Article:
After stopping to do a little window-shopping on the way back through Lanesboro, we had still managed a nice 26 miles by the time we returned to Fountain.

The total length of the trail is 42 miles from Fountain to Houston. Go here for more info and a great map. Plus there’s an 18-mile spur trail called the Harmony-Preston trail that heads southward from about half-way between Fountain and Lanesboro. I think next time I’ll start in Lanesboro and do a 62-mile round-trip to Houston and back.

It’s a great ride, no matter what part of the trail you’re on.

After we returned to Rochester and had lunch, I took off for Owatonna to shoot some video for MinnPost. It was a great day and I might never have done it without my two new reasons for getting off my butt and on the road.

Strange encounter on the golf course

Yesterday I played golf with daughter Emily. All was going well (except for the golf) until we were walking to the tee of the final hole and my cell phone rang. It was a mysterious male voice asking where we were.

Against my better judgement, I told the voice our location — on the 9th tee waiting for group of elderly women playing just ahead of us. The voice said, “OK — I have a visual on you just behind the Cotton Tops”. Moments later, two well dressed, but shadowy figures were walking toward us.

As they got closer, they paused for a moment and appeared to be holding hands.

I had a queasy feeling about what was going down. Who were these guys — FBI agents? An Evangelical conversion squad? The IRS? Door-to-door shoulder bag salesmen?

They gave me the creeps and I wanted to run, but Emily was my daughter after all, and I felt I needed to protect her.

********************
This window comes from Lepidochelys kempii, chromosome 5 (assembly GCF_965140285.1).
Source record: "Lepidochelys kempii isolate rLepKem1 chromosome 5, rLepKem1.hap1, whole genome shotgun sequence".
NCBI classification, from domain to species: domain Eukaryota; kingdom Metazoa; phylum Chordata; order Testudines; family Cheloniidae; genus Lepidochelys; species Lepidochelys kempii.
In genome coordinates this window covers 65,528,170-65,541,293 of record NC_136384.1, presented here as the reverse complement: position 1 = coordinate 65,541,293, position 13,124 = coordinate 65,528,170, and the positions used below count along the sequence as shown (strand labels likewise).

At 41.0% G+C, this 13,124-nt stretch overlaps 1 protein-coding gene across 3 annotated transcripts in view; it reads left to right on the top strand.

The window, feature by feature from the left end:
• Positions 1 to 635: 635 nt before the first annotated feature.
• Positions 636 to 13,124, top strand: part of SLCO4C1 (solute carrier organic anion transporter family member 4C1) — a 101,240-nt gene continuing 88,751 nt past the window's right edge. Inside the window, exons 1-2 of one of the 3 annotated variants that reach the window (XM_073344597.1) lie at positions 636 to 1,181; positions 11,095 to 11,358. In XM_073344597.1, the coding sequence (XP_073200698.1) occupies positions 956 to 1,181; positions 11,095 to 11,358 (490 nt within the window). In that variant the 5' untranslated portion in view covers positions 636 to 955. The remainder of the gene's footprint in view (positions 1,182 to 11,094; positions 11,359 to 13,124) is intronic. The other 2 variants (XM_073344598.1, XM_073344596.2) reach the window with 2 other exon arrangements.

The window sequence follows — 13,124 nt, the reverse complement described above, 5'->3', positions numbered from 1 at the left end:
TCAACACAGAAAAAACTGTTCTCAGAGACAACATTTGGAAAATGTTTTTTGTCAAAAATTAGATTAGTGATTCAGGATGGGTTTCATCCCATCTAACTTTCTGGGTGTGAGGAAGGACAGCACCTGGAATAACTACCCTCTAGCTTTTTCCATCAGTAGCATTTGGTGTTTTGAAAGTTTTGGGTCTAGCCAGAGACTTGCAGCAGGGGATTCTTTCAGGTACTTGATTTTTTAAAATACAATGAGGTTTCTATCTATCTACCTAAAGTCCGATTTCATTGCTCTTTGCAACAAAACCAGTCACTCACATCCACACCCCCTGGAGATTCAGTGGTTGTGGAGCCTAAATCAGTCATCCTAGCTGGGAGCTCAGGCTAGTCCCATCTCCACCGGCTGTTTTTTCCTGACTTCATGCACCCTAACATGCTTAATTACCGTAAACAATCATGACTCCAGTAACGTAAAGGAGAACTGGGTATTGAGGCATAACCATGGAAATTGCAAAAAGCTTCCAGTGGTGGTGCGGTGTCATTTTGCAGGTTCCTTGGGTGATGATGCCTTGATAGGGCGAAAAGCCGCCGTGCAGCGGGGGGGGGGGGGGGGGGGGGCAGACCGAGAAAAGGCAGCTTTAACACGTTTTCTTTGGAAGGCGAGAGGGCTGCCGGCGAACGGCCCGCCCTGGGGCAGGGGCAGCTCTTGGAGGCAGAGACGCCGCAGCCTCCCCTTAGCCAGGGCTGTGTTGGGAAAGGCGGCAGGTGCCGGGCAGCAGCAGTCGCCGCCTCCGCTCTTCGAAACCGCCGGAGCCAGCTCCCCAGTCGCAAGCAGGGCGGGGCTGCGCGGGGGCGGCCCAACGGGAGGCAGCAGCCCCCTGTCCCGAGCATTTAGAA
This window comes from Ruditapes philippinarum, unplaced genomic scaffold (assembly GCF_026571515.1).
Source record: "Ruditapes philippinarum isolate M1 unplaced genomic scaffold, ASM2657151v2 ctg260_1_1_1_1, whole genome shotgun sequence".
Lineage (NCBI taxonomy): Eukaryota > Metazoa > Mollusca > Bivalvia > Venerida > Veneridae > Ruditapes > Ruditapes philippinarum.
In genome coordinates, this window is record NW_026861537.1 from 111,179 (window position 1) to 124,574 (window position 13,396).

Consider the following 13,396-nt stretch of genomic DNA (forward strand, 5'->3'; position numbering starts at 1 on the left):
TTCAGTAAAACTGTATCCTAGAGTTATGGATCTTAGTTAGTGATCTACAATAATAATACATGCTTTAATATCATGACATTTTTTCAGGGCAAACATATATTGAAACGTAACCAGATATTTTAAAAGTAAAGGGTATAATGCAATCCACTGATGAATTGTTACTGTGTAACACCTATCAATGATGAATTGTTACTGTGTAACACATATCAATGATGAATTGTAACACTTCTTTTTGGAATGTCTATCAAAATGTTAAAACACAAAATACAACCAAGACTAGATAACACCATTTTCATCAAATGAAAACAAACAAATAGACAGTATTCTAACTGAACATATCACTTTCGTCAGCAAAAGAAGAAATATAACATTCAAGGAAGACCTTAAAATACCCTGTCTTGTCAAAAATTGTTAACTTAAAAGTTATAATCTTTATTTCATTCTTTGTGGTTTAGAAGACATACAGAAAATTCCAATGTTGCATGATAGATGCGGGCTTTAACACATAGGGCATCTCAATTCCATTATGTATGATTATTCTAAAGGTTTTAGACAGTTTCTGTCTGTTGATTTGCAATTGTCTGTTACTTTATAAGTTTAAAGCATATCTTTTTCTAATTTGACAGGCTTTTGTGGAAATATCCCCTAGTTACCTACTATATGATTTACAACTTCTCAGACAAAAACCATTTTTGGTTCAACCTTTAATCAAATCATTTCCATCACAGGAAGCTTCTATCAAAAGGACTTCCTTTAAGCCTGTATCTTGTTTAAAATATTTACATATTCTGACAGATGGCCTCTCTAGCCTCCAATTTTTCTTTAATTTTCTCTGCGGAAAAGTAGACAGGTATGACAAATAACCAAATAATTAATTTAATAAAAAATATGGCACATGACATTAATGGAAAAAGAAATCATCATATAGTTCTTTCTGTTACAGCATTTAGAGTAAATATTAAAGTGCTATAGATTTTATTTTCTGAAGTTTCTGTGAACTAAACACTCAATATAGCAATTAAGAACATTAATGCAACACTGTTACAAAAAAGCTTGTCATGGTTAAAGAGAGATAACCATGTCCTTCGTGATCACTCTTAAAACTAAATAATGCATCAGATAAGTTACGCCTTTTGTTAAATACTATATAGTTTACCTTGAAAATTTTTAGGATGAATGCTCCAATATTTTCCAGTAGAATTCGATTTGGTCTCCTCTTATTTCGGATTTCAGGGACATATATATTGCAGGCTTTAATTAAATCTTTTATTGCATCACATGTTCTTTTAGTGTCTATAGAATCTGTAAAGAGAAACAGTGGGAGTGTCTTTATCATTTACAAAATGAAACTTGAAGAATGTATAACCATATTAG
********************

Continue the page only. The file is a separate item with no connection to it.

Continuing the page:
So I backed up slowly instead of breaking into a full gallop.

Then they got close enough for me to see their faces.

They identified themselves as resident psychiatrists from the nearby clinic, apparently part of some sort of outreach program designed to identify potential “clients”.

Emily was greatly relieved and played the final hole masterfully.


But their explanation didn’t put my mind at ease one bit. In fact, the whole experience traumatized me. I had nightmares all through the night and now I can’t get those smirky smiles or that voice on the phone out of my head.

And I may never be able to play golf again.

National Farmers’ Bank in Owatonna: We finally met.

I had an appointment to do a video shoot for MinnPost last week in Owatonna, Minnesota, about an hour’s drive south of Minneapolis. My daughter Emily drove over from Rochester to have lunch with me and help me with the video. We had a little extra time after we ate, so we stopped downtown to see the beautiful bank designed by prairie school architect Louis Sullivan (with an amazing decorative scheme by George Grant Elmslie).

National Farmers' Bank (now Wells Fargo) in Owatonna, Minnesota (all photos by Steve Date)

Elmslie, along with William Gray Purcell and George Feick, designed the house we used to own (see previous post) and I became more and more interested in prairie school architecture during the years we lived there. The National Farmers’ Bank in Owatonna has long been on my bucket list of architectural sites, but for some reason I’ve never gotten around to stopping in.

(Serendipity note: I started writing this a few days ago. Then I went out of town for a couple of days and awoke yesterday morning to see a photo of the interior of the bank in a Minneapolis StarTribune feature story about Adam Young of Owatonna and his music group called Owl City.)

I’ve had a range of experiences with visiting and photographic historic sites, and those still open for business are not always very welcoming to gawkers and photographers. But as soon as Emily and I entered the grand lobby and started looking around, a bank worker hopped up from her office cubicle, gave us a friendly greeting, and suggested we climb up on the little balcony behind the clock for good photos. She was right. The view was magnificent.